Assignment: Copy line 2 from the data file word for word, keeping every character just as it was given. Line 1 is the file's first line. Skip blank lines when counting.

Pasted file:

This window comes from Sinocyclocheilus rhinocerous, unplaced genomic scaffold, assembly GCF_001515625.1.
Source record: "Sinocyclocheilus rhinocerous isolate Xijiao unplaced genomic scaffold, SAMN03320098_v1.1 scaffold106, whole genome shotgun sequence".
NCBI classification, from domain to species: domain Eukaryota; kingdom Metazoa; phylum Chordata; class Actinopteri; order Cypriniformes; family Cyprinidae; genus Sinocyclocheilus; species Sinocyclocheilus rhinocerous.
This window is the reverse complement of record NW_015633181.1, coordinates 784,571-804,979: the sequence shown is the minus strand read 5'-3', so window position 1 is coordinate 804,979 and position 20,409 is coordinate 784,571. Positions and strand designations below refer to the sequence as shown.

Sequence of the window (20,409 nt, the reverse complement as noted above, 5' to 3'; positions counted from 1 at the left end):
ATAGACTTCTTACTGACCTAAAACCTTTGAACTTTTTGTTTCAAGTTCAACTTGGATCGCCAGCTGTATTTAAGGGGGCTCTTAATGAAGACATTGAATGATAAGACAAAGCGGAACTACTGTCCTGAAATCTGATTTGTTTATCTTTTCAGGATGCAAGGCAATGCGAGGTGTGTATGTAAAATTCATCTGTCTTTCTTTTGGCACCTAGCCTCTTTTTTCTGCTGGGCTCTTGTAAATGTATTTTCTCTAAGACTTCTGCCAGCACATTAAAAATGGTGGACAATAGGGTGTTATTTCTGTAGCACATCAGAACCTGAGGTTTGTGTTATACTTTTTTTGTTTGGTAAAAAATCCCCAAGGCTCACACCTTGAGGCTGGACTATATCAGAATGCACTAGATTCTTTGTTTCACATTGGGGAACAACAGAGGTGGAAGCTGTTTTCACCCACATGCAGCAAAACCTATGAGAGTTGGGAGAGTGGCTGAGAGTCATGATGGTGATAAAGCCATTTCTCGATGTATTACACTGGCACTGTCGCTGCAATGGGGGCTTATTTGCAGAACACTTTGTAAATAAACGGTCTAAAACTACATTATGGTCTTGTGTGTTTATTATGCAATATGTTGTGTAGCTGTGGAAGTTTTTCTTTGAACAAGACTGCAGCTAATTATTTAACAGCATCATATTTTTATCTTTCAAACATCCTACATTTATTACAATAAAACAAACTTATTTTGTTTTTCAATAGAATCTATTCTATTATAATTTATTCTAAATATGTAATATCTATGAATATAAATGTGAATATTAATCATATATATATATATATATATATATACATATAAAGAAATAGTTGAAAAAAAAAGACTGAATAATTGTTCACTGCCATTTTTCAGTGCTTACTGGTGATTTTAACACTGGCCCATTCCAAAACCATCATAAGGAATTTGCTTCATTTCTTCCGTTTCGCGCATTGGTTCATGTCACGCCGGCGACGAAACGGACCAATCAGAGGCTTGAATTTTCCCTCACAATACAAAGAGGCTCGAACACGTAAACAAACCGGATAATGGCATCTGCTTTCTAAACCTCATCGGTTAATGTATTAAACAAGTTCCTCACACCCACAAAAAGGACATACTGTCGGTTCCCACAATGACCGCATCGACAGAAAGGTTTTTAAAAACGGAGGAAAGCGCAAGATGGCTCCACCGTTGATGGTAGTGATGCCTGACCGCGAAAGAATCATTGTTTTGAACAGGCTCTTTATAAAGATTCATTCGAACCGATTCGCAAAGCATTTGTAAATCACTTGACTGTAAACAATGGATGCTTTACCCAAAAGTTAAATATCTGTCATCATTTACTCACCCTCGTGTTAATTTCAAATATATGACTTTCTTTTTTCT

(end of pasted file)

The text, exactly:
Source record: "Sinocyclocheilus rhinocerous isolate Xijiao unplaced genomic scaffold, SAMN03320098_v1.1 scaffold106, whole genome shotgun sequence".